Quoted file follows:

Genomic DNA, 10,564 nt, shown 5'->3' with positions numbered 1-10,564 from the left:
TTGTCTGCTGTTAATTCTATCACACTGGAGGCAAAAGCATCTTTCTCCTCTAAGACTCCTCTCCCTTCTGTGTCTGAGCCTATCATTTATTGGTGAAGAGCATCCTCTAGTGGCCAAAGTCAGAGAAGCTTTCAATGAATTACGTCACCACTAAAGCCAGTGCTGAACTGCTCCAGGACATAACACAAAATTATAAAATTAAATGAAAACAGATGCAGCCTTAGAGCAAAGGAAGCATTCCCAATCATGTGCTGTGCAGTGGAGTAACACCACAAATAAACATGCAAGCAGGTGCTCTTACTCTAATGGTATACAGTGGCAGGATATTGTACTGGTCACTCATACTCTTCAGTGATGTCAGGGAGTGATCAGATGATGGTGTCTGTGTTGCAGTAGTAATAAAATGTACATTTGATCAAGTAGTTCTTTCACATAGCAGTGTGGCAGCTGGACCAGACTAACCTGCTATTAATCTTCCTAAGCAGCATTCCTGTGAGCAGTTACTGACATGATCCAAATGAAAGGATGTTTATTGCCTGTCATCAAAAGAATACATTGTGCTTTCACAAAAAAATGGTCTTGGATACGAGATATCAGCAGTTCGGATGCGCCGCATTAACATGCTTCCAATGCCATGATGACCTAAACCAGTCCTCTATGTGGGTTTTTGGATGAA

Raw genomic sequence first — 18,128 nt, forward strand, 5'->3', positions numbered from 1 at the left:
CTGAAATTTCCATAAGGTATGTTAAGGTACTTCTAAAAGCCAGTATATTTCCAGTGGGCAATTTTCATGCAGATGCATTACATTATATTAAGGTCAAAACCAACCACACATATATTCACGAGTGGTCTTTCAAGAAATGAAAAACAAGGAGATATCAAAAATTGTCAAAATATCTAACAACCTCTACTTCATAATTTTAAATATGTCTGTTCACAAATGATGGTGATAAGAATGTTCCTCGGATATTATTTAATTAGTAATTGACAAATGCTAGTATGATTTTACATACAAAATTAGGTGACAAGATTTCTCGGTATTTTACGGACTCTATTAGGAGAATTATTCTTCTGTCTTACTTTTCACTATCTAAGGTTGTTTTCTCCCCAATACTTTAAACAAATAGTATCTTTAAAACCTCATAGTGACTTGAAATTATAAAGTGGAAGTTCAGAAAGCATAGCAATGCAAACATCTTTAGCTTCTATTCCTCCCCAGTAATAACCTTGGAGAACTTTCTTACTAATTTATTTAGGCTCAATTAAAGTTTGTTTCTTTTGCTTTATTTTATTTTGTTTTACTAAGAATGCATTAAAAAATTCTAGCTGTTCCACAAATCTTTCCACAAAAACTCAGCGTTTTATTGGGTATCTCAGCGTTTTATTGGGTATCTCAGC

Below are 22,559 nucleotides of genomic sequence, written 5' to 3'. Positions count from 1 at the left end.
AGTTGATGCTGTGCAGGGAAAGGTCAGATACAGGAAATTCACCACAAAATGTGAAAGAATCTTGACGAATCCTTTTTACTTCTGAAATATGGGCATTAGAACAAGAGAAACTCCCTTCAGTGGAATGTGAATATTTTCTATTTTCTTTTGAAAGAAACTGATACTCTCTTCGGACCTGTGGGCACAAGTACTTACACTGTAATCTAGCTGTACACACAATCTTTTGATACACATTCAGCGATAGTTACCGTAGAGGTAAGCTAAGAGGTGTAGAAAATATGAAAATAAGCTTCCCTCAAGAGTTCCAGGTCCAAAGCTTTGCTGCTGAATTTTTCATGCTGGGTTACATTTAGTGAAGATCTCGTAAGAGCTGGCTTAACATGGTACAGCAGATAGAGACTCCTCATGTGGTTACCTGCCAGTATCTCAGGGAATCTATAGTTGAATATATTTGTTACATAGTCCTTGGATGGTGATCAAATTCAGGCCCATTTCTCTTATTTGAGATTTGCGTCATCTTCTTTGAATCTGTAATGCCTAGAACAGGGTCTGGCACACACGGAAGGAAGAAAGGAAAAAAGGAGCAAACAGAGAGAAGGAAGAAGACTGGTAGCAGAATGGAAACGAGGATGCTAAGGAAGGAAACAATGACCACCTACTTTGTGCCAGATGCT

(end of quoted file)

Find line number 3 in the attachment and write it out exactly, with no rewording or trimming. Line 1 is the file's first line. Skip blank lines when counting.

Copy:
Raw genomic sequence first — 18,128 nt, forward strand, 5'->3', positions numbered from 1 at the left: